Lot 194
  • 194

VINCENT VAN GOGH | Couple Walking and Still Life: Can, Books, Wineglass, Bread and Arum - rectoSketch of Two Women - verso

120,000 - 180,000 GBP
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  • Vincent van Gogh
  • Couple Walking and Still Life: Can, Books, Wineglass, Bread and Arum - rectoSketch of Two Women - verso
  • pencil on paper
  • 44.5 by 27.4cm., 17 1/2 by 10 7/8 in.
  • Drawn in Auvers in 1890.


Dr Paul Gachet, Auvers
Marlborough Gallery, New York
Richard Feigen Gallery, New York
Knoedler & Co., New York (sale: Sotheby's, London, 22nd June 1966, lot 4)
Private Collection, New York (purchased at the above sale)
Private Collection (acquired in 1976)
Private Collection, New York (sale: Sotheby's, New York, 23rd October 1980, lot 304)
Purchased at the above sale by the present owner


New York, Wildenstein & Co., Van Gogh, 1955, no. 109


Jacob-Baart de la Faille, The Works of Vincent van Gogh, New York, 1970, no. 1650, illustrated p. 246 (recto verso)
Jacob-Baart de la Faille, Vincent van Gogh, The Complete Works on Paper, Catalogue raisonné, San Francisco, 1992, vol. I, no. 1950, p. 180; illustrated vol. II, pl. CCXLII
Jan Hulsker, The New Complete Van Gogh, Paintings, Drawings, Sketches, Philadelphia, 1996, no. 2073, verso illustrated p. 473
Marije Vellekoop, Roelie Zwikker & Monique Hageman, Vincent Van Gogh Drawings, Arles Saint-Rémy & Auvers-sur-Oise, 1888-1890, Amsterdam, 2007, vol. IV, no. 61, illustrated p. 41


Executed on cream laid paper, not laid down. The sheet is affixed to the overmount with tape in five places. The upper and right edges are unevenly cut. There is some uniform time-staining to the sheet and some very minor discoloration along the edges due to a previous mount. Recto: There are some faint flattened creases running vertically along the left edge, which do not detract from the overall impression of the work; these are also visible on the verso. There are some very minor spots of foxing in places. There is a tiny spot of paper abrasion towards the left edge, within the lower left quadrant. Verso: There are old adhesive stains visible in all four corners. There are some small spots of foxing in places. This work is in overall good condition.
"In response to your inquiry, we are pleased to provide you with a general report of the condition of the property described above. Since we are not professional conservators or restorers, we urge you to consult with a restorer or conservator of your choice who will be better able to provide a detailed, professional report. Prospective buyers should inspect each lot to satisfy themselves as to condition and must understand that any statement made by Sotheby's is merely a subjective, qualified opinion. Prospective buyers should also refer to any Important Notices regarding this sale, which are printed in the Sale Catalogue.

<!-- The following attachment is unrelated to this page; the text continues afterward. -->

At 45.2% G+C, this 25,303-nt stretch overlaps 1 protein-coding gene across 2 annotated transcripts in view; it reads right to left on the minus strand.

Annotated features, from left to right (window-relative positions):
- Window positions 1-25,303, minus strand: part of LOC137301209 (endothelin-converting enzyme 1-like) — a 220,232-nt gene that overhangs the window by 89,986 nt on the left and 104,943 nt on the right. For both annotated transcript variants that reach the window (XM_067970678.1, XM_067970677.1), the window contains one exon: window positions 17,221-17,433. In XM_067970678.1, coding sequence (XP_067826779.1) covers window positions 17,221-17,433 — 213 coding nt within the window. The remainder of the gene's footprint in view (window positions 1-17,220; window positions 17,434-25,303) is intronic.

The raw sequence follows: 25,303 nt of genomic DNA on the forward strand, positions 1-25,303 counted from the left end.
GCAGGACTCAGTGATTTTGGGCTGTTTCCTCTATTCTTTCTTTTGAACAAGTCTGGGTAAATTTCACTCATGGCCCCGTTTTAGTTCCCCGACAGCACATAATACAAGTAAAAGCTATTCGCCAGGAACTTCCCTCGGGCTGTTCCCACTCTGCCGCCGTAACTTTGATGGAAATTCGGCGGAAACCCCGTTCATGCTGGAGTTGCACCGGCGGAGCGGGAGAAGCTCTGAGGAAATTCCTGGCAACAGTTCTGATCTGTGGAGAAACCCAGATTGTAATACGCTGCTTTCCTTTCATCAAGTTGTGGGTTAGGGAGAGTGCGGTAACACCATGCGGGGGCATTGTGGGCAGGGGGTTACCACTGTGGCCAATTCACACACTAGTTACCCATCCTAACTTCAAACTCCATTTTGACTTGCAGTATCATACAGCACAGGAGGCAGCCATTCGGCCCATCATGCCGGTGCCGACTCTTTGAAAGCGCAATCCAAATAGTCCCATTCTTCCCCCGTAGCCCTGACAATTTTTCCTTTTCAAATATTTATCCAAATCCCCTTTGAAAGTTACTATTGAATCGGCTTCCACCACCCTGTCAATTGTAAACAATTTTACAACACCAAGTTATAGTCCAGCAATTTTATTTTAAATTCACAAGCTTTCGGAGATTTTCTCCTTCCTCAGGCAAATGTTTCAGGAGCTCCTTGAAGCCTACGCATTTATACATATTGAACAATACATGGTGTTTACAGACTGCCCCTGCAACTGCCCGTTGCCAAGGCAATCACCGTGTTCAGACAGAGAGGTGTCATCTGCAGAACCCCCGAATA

Catalogue Note

Executed in Auvers in 1890, the present work is one of the last drawings Van Gogh would create. After his stay at the asylum in Saint-Rémy, the artist had moved to the French commune of Auvers-sur-Oise outside Paris for recovery the same year. He fell in love with the environs and found he could see the northern landscape more clearly after having lived in the South of France. This was a period of intense creative output, and Van Gogh would create over fifty drawings of farmhouses, workers, still lifes and animals. After experiencing difficulty finding models in his early career, Van Gogh found locals here eagerly willing to pose for him, and their everyday work and domestic activities became an important source of inspiration. Van Gogh sought to depict peasants as if he were an insider. Writing to his brother Theo, the famed Paris-based art dealer, Van Gogh remarked that 'peasants painted by city-dwellers inevitably reminded one of the Paris suburbs,' and went on to describe his preference for living among peasants and sharing in their simple lifestyle (quoted in Leo Jansen, Hans Luijten & Nienke Bakker, Vincent van Gogh: The Letters, The Complete Illustrated and Annotated Edition, London, 2009, vol. III, no. 400).  

In this double-sided work, Van Gogh’s varied use of indicative pencil strokes and choice of subject matter makes the drawing a fascinating glimpse into his creative process. 'What is drawing' Van Gogh asked in an 1882 letter to his brother Theo, 'How does one get there? It is working one's way through an invisible iron wall that seems to stand between what one feels and what one can do. How can one get through that wall-since hammering on it doesn't help at all? In my view, one must undermine the wall and grind through it slowly and patiently' (ibid., no. 274).

The first owner of the present work was Dr Paul Gachet, who treated Van Gogh while he lived in Auvers. He was a patron of Impressionist artists and amassed one of the largest collections of modern art of his time.

The authenticity of this work has been confirmed by the Van Gogh Museum, Amsterdam.